by Missy Jaramillo
Be safe in the wintertime
In the wintertime, we have plenty of healthy outdoor activities to choose from and participate in.
From snow angels and to sledding, snowboarding and hockey, you'll find something to interest every member of your family.
But what about safety during this time of year? Following a few basic precautions will keep kids and parents enjoying those outdoor activities all winter long!
No matter which winter activity you choose, the right clothing and equipment will help you keep warm.
• Dress your child in layers
• Wear a hat
• Keep ears covered to prevent frostbite
• Wear mittens instead of gloves so fingers can bunch together for warmth
• Wear warm, waterproof boots that are big enough for wiggle room and an extra pair of socks
• Remove drawstrings that can catch on play equipment and use Velcro or snaps instead
Tip: Long scarves and hats can get tangled. Use a neck warmer instead of a scarf and mitten clips instead of a strings to prevent choking.
Signs of hypothermia: Your child may shiver, be distracted, irritable, or begin to hyperventilate as body temperatures decline.
If you suspect hypothermia, call your doctor. Meanwhile, take your child indoors to rest and warm up. Remove any wet clothing and wrap up in blankets or warm clothes.
Fun in the winter sun
It's cold out there. How can you get a sunburn? The sun's rays can still cause damage skin in the winter, especially when they reflect off snow and ice. Cover your child's exposed skin with kid-safe sunscreen and put on lip balm that contains sunscreen, even when it's cloudy outside.
Choose play areas away from roads, fences and water. Snowplows and snow blowers can toss ice hunks, so remind your child to keep away from them.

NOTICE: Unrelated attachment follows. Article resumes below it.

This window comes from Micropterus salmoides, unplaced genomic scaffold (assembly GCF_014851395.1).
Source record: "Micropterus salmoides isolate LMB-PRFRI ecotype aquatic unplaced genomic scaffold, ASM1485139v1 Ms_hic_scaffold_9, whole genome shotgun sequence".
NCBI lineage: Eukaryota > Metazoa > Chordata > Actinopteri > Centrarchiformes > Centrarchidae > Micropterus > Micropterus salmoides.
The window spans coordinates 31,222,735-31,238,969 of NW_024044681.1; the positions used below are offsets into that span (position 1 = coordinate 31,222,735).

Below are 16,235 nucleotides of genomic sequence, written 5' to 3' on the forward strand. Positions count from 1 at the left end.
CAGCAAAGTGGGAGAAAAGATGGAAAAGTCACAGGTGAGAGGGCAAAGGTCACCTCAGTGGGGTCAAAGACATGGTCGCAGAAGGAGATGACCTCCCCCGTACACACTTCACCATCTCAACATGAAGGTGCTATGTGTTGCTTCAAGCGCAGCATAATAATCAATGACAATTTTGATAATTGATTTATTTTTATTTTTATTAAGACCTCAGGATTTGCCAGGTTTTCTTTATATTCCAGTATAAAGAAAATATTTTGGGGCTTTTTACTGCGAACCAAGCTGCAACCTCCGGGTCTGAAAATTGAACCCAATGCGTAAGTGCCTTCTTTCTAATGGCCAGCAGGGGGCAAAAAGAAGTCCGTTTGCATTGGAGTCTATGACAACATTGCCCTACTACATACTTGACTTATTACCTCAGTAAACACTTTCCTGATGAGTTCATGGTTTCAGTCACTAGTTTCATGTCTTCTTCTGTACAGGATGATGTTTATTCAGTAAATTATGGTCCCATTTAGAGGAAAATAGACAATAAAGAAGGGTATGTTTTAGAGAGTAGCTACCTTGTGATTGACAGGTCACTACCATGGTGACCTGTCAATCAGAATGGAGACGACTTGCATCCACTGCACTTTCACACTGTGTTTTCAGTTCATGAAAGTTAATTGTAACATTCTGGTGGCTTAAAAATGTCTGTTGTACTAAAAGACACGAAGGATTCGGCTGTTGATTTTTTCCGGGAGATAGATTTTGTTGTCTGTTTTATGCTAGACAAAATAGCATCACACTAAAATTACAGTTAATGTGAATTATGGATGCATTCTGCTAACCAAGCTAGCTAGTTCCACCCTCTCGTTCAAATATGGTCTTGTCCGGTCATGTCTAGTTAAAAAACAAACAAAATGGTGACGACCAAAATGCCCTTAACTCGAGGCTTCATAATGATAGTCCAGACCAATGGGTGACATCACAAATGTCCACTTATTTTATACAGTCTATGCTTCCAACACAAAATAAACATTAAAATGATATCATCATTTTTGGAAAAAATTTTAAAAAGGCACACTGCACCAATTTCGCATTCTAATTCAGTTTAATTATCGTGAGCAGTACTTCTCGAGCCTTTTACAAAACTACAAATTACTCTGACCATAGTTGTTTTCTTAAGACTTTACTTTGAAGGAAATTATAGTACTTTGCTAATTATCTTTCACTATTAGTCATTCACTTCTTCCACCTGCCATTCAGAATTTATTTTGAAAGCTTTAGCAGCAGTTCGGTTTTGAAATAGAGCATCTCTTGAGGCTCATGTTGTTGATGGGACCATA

Cross roads carefully. Drivers may have a hard time seeing kids if they have foggy or icy windows. Add reflective strips outer gear. It gets dark early and they'll help drivers spot your child.
Sled carefully. Nothing says winter quite like a pile of snow, a child all bundled up, and a sled. Unfortunately, the Consumer Products Safety Commission reports that about 46,000 sledding injuries are seen in emergency rooms each year.
Choose a safe location away from roads and open water and free of obstacles such as trees and rocks. Look at your child and then the hill. Is it too steep or large? Stay safe with these few rules:
• Wear a helmet and bright colored outer wear
• Sled kneeling or sitting up; laying down makes a child more prone to head injuries
• Teach how to roll to the side to get out of the way when the sled crashes
• Slide in the middle of the hill and walk up the edges
• Never pull a sled with a car or a snowmobile
Keep metal objects out of your mouth in very cold weather. Lips and tongues can freeze to the metal. Should it happen, encourage your child to keep calm and pour warm water around their tongue, as close to the frozen object as possible, warming it up and loosening the tongue.
Take a break
Set reasonable time limits on outdoor play. Kids can get so involved in their play that they don't realize they're cold, thirsty or wet. Call younger children inside for regular breaks and a warm drink.
Equipment check and safety gear
Check that equipment fits properly and works like it should and doesn't have jagged edges. Use appropriate safety equipment, like goggles when snowboarding. Helmets are a must for ice hockey, along with mouth guards, knee pads and elbow, shoulder and shin protection.
Do you live in a climate with lots of snow? What is your family's favorite outdoor activity during the winter season?
Photo courtesy of iStockphoto.